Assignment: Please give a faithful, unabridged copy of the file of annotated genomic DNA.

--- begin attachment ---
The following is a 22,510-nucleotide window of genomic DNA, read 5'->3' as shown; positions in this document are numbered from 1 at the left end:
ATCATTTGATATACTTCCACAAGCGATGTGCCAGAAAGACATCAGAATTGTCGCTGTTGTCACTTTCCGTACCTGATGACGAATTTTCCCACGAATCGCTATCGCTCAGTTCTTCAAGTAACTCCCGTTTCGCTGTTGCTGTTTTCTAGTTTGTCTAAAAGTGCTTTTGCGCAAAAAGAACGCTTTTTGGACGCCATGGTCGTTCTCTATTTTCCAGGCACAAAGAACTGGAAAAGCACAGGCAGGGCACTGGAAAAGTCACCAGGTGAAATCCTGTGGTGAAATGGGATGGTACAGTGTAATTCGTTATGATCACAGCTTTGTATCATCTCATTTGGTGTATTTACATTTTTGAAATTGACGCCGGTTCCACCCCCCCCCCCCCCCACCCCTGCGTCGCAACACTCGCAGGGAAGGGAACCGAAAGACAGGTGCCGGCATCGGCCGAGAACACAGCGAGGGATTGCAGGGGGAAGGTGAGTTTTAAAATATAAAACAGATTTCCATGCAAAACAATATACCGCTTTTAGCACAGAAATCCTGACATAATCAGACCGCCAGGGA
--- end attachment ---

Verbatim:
The following is a 22,510-nucleotide window of genomic DNA, read 5'->3' as shown; positions in this document are numbered from 1 at the left end:
ATCATTTGATATACTTCCACAAGCGATGTGCCAGAAAGACATCAGAATTGTCGCTGTTGTCACTTTCCGTACCTGATGACGAATTTTCCCACGAATCGCTATCGCTCAGTTCTTCAAGTAACTCCCGTTTCGCTGTTGCTGTTTTCTAGTTTGTCTAAAAGTGCTTTTGCGCAAAAAGAACGCTTTTTGGACGCCATGGTCGTTCTCTATTTTCCAGGCACAAAGAACTGGAAAAGCACAGGCAGGGCACTGGAAAAGTCACCAGGTGAAATCCTGTGGTGAAATGGGATGGTACAGTGTAATTCGTTATGATCACAGCTTTGTATCATCTCATTTGGTGTATTTACATTTTTGAAATTGACGCCGGTTCCACCCCCCCCCCCCCCCACCCCTGCGTCGCAACACTCGCAGGGAAGGGAACCGAAAGACAGGTGCCGGCATCGGCCGAGAACACAGCGAGGGATTGCAGGGGGAAGGTGAGTTTTAAAATATAAAACAGATTTCCATGCAAAACAATATACCGCTTTTAGCACAGAAATCCTGACATAATCAGACCGCCAGGGA